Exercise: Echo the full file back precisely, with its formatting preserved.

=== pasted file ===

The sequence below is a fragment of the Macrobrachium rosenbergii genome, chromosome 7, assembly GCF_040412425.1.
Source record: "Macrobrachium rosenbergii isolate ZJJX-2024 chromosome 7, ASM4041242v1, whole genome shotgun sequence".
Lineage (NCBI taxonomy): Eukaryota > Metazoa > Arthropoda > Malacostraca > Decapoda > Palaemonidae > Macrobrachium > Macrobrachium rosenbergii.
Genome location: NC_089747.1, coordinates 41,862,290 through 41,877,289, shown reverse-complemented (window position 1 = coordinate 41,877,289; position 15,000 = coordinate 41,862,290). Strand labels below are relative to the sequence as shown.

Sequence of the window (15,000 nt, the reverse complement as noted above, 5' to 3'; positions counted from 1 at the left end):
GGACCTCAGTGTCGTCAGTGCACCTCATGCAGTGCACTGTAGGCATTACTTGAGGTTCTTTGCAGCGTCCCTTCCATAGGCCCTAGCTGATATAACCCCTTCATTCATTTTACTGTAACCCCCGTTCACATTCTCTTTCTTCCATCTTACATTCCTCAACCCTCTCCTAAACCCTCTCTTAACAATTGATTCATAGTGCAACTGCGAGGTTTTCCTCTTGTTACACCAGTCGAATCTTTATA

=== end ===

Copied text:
The sequence below is a fragment of the Macrobrachium rosenbergii genome, chromosome 7, assembly GCF_040412425.1.
Source record: "Macrobrachium rosenbergii isolate ZJJX-2024 chromosome 7, ASM4041242v1, whole genome shotgun sequence".
Lineage (NCBI taxonomy): Eukaryota > Metazoa > Arthropoda > Malacostraca > Decapoda > Palaemonidae > Macrobrachium > Macrobrachium rosenbergii.
Genome location: NC_089747.1, coordinates 41,862,290 through 41,877,289, shown reverse-complemented (window position 1 = coordinate 41,877,289; position 15,000 = coordinate 41,862,290). Strand labels below are relative to the sequence as shown.

Sequence of the window (15,000 nt, the reverse complement as noted above, 5' to 3'; positions counted from 1 at the left end):
GGACCTCAGTGTCGTCAGTGCACCTCATGCAGTGCACTGTAGGCATTACTTGAGGTTCTTTGCAGCGTCCCTTCCATAGGCCCTAGCTGATATAACCCCTTCATTCATTTTACTGTAACCCCCGTTCACATTCTCTTTCTTCCATCTTACATTCCTCAACCCTCTCCTAAACCCTCTCTTAACAATTGATTCATAGTGCAACTGCGAGGTTTTCCTCTTGTTACACCAGTCGAATCTTTATA